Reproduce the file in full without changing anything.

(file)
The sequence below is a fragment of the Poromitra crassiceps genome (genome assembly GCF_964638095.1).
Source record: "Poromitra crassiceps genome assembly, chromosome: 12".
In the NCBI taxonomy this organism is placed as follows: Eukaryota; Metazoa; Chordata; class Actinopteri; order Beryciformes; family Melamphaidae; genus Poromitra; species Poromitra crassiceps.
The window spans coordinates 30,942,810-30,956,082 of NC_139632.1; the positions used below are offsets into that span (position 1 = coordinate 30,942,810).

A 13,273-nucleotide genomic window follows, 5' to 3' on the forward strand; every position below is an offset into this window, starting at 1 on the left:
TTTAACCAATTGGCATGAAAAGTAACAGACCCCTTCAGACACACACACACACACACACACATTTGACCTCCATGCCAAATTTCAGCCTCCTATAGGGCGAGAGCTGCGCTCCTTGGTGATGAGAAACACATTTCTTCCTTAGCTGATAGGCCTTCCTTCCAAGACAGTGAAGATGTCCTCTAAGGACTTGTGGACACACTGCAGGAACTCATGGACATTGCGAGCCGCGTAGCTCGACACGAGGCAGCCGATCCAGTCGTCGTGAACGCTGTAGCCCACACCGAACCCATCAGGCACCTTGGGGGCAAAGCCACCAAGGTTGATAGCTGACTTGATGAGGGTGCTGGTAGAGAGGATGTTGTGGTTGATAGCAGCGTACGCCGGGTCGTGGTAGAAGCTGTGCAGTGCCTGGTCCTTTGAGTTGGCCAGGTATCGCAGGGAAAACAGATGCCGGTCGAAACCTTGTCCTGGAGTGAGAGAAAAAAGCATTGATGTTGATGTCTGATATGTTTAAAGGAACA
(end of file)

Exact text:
The sequence below is a fragment of the Poromitra crassiceps genome (genome assembly GCF_964638095.1).
Source record: "Poromitra crassiceps genome assembly, chromosome: 12".
In the NCBI taxonomy this organism is placed as follows: Eukaryota; Metazoa; Chordata; class Actinopteri; order Beryciformes; family Melamphaidae; genus Poromitra; species Poromitra crassiceps.
The window spans coordinates 30,942,810-30,956,082 of NC_139632.1; the positions used below are offsets into that span (position 1 = coordinate 30,942,810).

A 13,273-nucleotide genomic window follows, 5' to 3' on the forward strand; every position below is an offset into this window, starting at 1 on the left:
TTTAACCAATTGGCATGAAAAGTAACAGACCCCTTCAGACACACACACACACACACACACATTTGACCTCCATGCCAAATTTCAGCCTCCTATAGGGCGAGAGCTGCGCTCCTTGGTGATGAGAAACACATTTCTTCCTTAGCTGATAGGCCTTCCTTCCAAGACAGTGAAGATGTCCTCTAAGGACTTGTGGACACACTGCAGGAACTCATGGACATTGCGAGCCGCGTAGCTCGACACGAGGCAGCCGATCCAGTCGTCGTGAACGCTGTAGCCCACACCGAACCCATCAGGCACCTTGGGGGCAAAGCCACCAAGGTTGATAGCTGACTTGATGAGGGTGCTGGTAGAGAGGATGTTGTGGTTGATAGCAGCGTACGCCGGGTCGTGGTAGAAGCTGTGCAGTGCCTGGTCCTTTGAGTTGGCCAGGTATCGCAGGGAAAACAGATGCCGGTCGAAACCTTGTCCTGGAGTGAGAGAAAAAAGCATTGATGTTGATGTCTGATATGTTTAAAGGAACA